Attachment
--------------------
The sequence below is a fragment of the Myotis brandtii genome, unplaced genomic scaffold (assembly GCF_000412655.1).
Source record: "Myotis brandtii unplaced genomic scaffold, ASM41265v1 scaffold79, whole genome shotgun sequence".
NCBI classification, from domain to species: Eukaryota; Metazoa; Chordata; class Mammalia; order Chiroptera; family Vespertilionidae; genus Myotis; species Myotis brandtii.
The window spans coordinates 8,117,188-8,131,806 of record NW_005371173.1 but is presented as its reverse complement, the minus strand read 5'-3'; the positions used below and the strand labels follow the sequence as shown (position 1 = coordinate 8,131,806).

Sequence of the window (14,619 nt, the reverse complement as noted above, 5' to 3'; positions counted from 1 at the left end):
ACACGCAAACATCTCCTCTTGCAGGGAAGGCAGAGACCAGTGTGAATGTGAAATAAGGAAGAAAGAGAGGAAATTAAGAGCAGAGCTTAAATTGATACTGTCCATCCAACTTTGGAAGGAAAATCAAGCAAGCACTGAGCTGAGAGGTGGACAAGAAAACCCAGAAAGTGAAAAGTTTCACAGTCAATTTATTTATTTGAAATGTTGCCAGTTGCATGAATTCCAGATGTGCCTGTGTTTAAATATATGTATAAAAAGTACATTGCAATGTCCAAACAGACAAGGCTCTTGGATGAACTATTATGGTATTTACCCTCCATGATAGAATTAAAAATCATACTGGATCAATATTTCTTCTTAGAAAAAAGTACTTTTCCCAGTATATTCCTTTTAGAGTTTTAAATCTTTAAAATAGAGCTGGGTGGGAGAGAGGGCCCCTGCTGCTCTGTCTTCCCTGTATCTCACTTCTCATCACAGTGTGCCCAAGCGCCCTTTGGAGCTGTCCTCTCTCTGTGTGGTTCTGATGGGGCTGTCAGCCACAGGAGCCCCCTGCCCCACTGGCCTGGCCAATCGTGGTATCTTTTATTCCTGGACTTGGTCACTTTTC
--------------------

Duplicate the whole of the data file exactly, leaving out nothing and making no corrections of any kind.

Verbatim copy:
The sequence below is a fragment of the Myotis brandtii genome, unplaced genomic scaffold (assembly GCF_000412655.1).
Source record: "Myotis brandtii unplaced genomic scaffold, ASM41265v1 scaffold79, whole genome shotgun sequence".
NCBI classification, from domain to species: Eukaryota; Metazoa; Chordata; class Mammalia; order Chiroptera; family Vespertilionidae; genus Myotis; species Myotis brandtii.
The window spans coordinates 8,117,188-8,131,806 of record NW_005371173.1 but is presented as its reverse complement, the minus strand read 5'-3'; the positions used below and the strand labels follow the sequence as shown (position 1 = coordinate 8,131,806).

Sequence of the window (14,619 nt, the reverse complement as noted above, 5' to 3'; positions counted from 1 at the left end):
ACACGCAAACATCTCCTCTTGCAGGGAAGGCAGAGACCAGTGTGAATGTGAAATAAGGAAGAAAGAGAGGAAATTAAGAGCAGAGCTTAAATTGATACTGTCCATCCAACTTTGGAAGGAAAATCAAGCAAGCACTGAGCTGAGAGGTGGACAAGAAAACCCAGAAAGTGAAAAGTTTCACAGTCAATTTATTTATTTGAAATGTTGCCAGTTGCATGAATTCCAGATGTGCCTGTGTTTAAATATATGTATAAAAAGTACATTGCAATGTCCAAACAGACAAGGCTCTTGGATGAACTATTATGGTATTTACCCTCCATGATAGAATTAAAAATCATACTGGATCAATATTTCTTCTTAGAAAAAAGTACTTTTCCCAGTATATTCCTTTTAGAGTTTTAAATCTTTAAAATAGAGCTGGGTGGGAGAGAGGGCCCCTGCTGCTCTGTCTTCCCTGTATCTCACTTCTCATCACAGTGTGCCCAAGCGCCCTTTGGAGCTGTCCTCTCTCTGTGTGGTTCTGATGGGGCTGTCAGCCACAGGAGCCCCCTGCCCCACTGGCCTGGCCAATCGTGGTATCTTTTATTCCTGGACTTGGTCACTTTTC